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domingo, 1 de novembro de 2015
Listen To Me Marlon review: ‘remarkable intimacy’
Stevan Riley’s documentary gets us to within tickling distance of the mesmerising Marlon Brando, but lacks structure
Try to imagine contacting Marlon Brando by ouija board, and you’re halfway to the disconcerting effect of Listen To Me Marlon, a formally unique documentary portrait delivered almost wholly in Brando’s own words. British documentary-maker Stevan Riley’s film starts with the actor’s digitised features looming on screen, retrieved from a 3D scan of his head that was rendered by visual effects whiz Scott Billups in the 1980s, and addressing us like the ghost in Hamlet. This flickering apparition is a narrator of sorts for the unfolding film, which approaches Brando’s life and work as you might a kind of seance – a journey into the spirit world.
The other way to see it is as a scrapbook of Brando’s thoughts and feelings on acting, politics, sex, civil rights, and more personal fetishes, such as the beauty of the Tahitian people. (He discovered a Polynesian atoll while location-scouting in the 1960s and turned it into a private paradise.) Riley pored through hundreds of hours of video and audio footage – interviews, outtakes, private tape recordings – to assemble this composite memoir, which achieves a remarkable intimacy at times, getting us to within tickling distance of a mesmerising performer and his inner life.
The film’s approach is bumpily chronological – from Brando’s early days being schooled by Stella Adler, though the rocky trajectory of his Hollywood career – and inescapably bitty. It has an intuitive flow that’s not beholden to typical biographical narrative. This has both upsides and downsides. The shape of Brando’s professional story – everything that happened between the On the Waterfront (1954) Oscar he said he didn’t deserve, the one for The Godfather (1972) he refused to collect, and the family tragedies that afflicted him in old age – is only here in outline. The film is a little floaty and unmoored in its montage choices, cut together like a trailer for the feature film that was Brando’s existence – groping for thematic connections that beguile, puzzle and intrigue by turns.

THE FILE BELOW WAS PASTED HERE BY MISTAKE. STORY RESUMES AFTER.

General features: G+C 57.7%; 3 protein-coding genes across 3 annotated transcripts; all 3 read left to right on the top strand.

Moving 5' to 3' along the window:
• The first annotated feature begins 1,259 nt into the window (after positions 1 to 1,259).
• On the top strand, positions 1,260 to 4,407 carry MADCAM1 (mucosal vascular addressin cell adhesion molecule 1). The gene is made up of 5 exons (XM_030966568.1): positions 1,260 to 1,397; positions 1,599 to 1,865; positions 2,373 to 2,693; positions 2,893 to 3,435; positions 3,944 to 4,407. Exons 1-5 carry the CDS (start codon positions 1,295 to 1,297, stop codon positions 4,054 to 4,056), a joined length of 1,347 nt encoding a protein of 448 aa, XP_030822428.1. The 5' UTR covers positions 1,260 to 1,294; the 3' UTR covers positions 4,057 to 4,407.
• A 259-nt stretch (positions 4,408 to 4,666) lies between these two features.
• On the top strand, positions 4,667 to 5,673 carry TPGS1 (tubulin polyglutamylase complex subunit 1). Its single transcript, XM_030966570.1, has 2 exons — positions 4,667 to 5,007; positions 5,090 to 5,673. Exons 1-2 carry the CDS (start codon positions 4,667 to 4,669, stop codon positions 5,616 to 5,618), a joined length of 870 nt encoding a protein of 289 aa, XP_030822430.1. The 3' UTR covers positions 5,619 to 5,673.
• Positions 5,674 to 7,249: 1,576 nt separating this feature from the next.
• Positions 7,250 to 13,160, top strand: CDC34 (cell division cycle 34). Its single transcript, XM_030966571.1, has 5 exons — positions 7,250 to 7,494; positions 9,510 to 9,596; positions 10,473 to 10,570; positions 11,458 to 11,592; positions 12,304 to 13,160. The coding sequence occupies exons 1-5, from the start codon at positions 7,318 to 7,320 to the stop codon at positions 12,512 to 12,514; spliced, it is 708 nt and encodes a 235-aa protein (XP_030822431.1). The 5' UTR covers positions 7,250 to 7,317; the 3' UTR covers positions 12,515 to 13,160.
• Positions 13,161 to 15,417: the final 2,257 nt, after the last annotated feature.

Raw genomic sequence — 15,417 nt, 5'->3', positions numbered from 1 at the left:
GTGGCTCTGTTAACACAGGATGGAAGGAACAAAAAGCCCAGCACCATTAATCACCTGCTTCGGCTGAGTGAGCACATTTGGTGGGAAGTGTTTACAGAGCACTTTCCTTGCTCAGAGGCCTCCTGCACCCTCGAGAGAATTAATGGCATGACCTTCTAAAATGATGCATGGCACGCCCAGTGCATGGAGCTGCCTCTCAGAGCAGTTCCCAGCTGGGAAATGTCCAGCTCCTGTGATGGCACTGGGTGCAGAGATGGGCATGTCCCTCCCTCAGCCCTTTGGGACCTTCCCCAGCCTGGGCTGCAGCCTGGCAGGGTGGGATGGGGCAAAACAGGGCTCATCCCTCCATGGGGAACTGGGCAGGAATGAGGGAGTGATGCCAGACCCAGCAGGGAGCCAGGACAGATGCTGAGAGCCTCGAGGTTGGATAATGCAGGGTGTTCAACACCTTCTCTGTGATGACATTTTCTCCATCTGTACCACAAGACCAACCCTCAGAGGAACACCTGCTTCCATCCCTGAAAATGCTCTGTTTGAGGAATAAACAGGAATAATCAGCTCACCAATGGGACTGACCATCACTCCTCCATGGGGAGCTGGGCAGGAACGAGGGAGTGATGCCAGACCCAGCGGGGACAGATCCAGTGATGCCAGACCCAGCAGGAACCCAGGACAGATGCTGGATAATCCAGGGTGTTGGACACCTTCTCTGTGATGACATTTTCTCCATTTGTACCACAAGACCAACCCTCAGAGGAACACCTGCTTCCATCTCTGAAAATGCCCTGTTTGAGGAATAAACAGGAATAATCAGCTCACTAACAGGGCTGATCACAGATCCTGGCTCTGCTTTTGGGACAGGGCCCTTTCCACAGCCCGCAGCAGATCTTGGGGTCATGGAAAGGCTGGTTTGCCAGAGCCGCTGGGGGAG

In one breath – during the costly and acrimonious production of 1962’s Mutiny on the Bounty, in which he was scapegoated as the main cause of the problems – Brando talks about the “sickening and endless variety of lies” being thrown at him by the press. In another he describes acting as “lying for a living”. “All I’ve learned,” he says, “is how to be aware of the process.” It possibly takes an outside eye – a biographer, or critic – to examine how his technique became complacent after the 1970s; the lying more blatant.
He gave up learning his lines, admitting he preferred to place cue cards on other actors’ faces, or have them delivered to him through an earpiece – which we see on the set of The Formula (1980), with poor George C Scott having to put up with it. There’s nothing, alas, about his even loonier antics on the sets of The Island of Dr Moreau (1996) or The Score (2001). Brando at his best – in the evergreen clips we see from A Streetcar Named Desire, or that magisterially gentle Godfather death scene – was a gifted truth-teller, not some see-through illusionist passing the hat around. The film doesn’t say this, but his most devastating performance in later life – responding to the imprisonment of his son Christian for murder and the suicide of his daughter Cheyenne – was Brando as Marlon Brando.